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Headword: *bwmolo/xos
Adler number: beta,489
Translated headword: altar-ambusher
Vetting Status: high
[Meaning] he who lies in wait[1] around the altars, with the purpose of getting something from those who are sacrificing. But metaphorically also [it means] he who flatters certain people, in pretty much the same way, for profit. Also [sc. attested are] bwmakeu/mata[2] and bwmoloxeu/mata.[3] Apollodorus of Cyrene [sc. says it means] the witty flatterer[4] and jester. Some [sc. say that it means] the man who flatters with a certain wit.[5] But also [it means] the scoundrel up to every trick and the sycophant.[6]
Greek Original:
*bwmolo/xos: o( peri\ tou\s bwmou\s loxw=n, u(pe\r tou= labei=n ti para\ tw=n quo/ntwn. metaforikw=s de\ kai\ o( paraplhsi/ws tou/tw| w)felei/as e(/neka/ tinas kolakeu/wn. kai\ bwmakeu/mata kai\ bwmoloxeu/mata. *)apollo/dwros *kurhnai=os, o( eu)tra/pelos kai\ gelwtopoio/s. tine\s to\n meta/ tinos eu)trapeli/as ko/laka. kai\ to\n panou=rgon de\ kai\ sukofa/nthn.
This entry is identical to Pausanias the Atticist beta2b and Photius, Lexicon beta321. It is based in part on observations of the grammarian/lexicographer Apollodorus of Cyrene (RE 1.286 'Apollodorus 65'). It should be read in the context of complementary observations in beta 486, beta 487, beta 488, beta 490 and chi 296.
The rascally begging around altars by people (apparently even the musicians and priests responsible for ritual music and prayer) who regularly cracked jokes at once witty and cheap, must have been a feature of Athenian life, at least in the time of Aristophanes. The term clearly became current for a type of joking somewhat witty and ingratiating and yet vulgarly trivial. A joke of this sort by a parasite or hanger-on of Maecenas in the days of Augustus at the end of the Roman Republic and beginning of the Empire, when the urbane wit of a Catullus was highly prized, can be classified by Aelian as bwmoloxi/a (beta 488 note 4).
[1] For the second part of this compound, from the verb loxa/w 'waylay, ambush', see lambda 711, lambda 720.
[2] This word (beta 484), 'acts of the altar-watchers'(?), is attested only as a synonym for the headword given by Apollodorus of Cyrene, as cited in the scholia on Plato, Republic 606C (and Etymologicum Magnum 218.7). It would be derived from 'altar' and a verb for watching attested only in the Cypriot dialect by Hesychius and possibly in Cretan (Leg. Gort. 2.17). Thus perhaps altar-ambushers were also called 'altar-watchers'.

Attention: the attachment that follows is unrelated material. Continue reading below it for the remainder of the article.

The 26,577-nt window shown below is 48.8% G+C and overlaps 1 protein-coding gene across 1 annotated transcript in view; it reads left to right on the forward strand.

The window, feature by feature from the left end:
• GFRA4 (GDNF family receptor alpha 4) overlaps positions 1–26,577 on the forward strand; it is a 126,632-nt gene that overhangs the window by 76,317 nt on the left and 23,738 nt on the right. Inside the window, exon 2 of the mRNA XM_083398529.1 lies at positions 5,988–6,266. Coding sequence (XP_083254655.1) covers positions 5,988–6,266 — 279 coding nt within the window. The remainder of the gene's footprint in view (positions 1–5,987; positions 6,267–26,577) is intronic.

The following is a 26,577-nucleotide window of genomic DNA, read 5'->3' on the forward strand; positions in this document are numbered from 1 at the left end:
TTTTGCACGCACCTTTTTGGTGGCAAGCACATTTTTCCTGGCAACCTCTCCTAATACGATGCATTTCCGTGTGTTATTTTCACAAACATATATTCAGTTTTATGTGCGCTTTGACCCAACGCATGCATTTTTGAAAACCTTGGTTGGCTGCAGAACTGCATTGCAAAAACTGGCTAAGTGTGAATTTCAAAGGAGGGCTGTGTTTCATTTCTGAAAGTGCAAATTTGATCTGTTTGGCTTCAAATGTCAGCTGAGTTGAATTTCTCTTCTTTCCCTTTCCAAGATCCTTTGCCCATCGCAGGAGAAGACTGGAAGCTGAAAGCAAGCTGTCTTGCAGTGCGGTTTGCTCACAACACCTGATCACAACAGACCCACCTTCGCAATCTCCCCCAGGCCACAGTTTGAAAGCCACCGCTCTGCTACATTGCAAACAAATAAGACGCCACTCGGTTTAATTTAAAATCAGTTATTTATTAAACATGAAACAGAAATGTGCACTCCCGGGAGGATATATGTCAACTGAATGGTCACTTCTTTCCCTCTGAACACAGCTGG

[3] See beta 487.
[4] This word eu)tra/pelos, 'well-turned', is capable of two meanings, "the socially adept wit who can turn a witty phrase" or "the tricky and self-serving jester" (LSJ at web address 1). It is clear that "altar-wit" as a concept embraces both senses; cf. beta 488.
[5] The same word for wit as in note 4 above.
[6] For 'sycophants' see generally sigma 1330, sigma 1331, sigma 1332.
Associated internet address:
Web address 1
Keywords: comedy; daily life; definition; dialects, grammar, and etymology; economics; ethics; imagery; religion
Translated by: Robert Dyer on 25 February 2002@11:42:25.
Vetted by:
David Whitehead (added note; cosmetics) on 2 September 2002@08:14:16.
David Whitehead (another keyword) on 18 October 2005@06:04:02.
David Whitehead (cosmetics) on 3 June 2012@06:55:27.
Catharine Roth (coding) on 12 August 2012@00:55:57.
Catharine Roth (tweaks, cross-references) on 16 August 2012@00:55:38.
Catharine Roth (further tweaks) on 17 August 2012@01:11:20.
David Whitehead (more keywords; cosmetics) on 17 August 2012@03:33:10.
David Whitehead (coding and other cosmetics) on 23 September 2015@08:27:05.


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